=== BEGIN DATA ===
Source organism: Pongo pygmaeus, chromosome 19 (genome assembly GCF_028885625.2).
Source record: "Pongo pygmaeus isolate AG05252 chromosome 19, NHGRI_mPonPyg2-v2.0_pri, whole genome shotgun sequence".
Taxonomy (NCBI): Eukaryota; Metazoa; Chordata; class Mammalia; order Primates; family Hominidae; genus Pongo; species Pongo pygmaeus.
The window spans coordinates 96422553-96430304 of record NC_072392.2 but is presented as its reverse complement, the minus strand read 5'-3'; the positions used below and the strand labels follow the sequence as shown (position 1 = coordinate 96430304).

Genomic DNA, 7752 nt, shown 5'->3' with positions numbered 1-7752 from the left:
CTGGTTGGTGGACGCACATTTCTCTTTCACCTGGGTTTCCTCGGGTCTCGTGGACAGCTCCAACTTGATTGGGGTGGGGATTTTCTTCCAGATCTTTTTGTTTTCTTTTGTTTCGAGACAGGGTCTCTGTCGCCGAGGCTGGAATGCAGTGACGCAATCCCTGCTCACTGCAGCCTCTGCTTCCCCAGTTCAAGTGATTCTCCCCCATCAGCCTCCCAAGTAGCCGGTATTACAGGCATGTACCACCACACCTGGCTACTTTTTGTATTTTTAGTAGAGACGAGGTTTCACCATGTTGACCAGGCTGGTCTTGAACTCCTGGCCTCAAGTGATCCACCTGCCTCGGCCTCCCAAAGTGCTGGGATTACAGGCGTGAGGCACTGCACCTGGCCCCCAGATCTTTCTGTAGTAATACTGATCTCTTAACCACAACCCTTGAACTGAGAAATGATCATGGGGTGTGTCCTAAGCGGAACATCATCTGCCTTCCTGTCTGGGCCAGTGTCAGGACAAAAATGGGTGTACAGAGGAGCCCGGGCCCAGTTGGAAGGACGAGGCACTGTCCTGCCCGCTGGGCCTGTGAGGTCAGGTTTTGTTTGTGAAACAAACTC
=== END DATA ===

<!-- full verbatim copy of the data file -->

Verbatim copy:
Source organism: Pongo pygmaeus, chromosome 19 (genome assembly GCF_028885625.2).
Source record: "Pongo pygmaeus isolate AG05252 chromosome 19, NHGRI_mPonPyg2-v2.0_pri, whole genome shotgun sequence".
Taxonomy (NCBI): Eukaryota; Metazoa; Chordata; class Mammalia; order Primates; family Hominidae; genus Pongo; species Pongo pygmaeus.
The window spans coordinates 96422553-96430304 of record NC_072392.2 but is presented as its reverse complement, the minus strand read 5'-3'; the positions used below and the strand labels follow the sequence as shown (position 1 = coordinate 96430304).

Genomic DNA, 7752 nt, shown 5'->3' with positions numbered 1-7752 from the left:
CTGGTTGGTGGACGCACATTTCTCTTTCACCTGGGTTTCCTCGGGTCTCGTGGACAGCTCCAACTTGATTGGGGTGGGGATTTTCTTCCAGATCTTTTTGTTTTCTTTTGTTTCGAGACAGGGTCTCTGTCGCCGAGGCTGGAATGCAGTGACGCAATCCCTGCTCACTGCAGCCTCTGCTTCCCCAGTTCAAGTGATTCTCCCCCATCAGCCTCCCAAGTAGCCGGTATTACAGGCATGTACCACCACACCTGGCTACTTTTTGTATTTTTAGTAGAGACGAGGTTTCACCATGTTGACCAGGCTGGTCTTGAACTCCTGGCCTCAAGTGATCCACCTGCCTCGGCCTCCCAAAGTGCTGGGATTACAGGCGTGAGGCACTGCACCTGGCCCCCAGATCTTTCTGTAGTAATACTGATCTCTTAACCACAACCCTTGAACTGAGAAATGATCATGGGGTGTGTCCTAAGCGGAACATCATCTGCCTTCCTGTCTGGGCCAGTGTCAGGACAAAAATGGGTGTACAGAGGAGCCCGGGCCCAGTTGGAAGGACGAGGCACTGTCCTGCCCGCTGGGCCTGTGAGGTCAGGTTTTGTTTGTGAAACAAACTC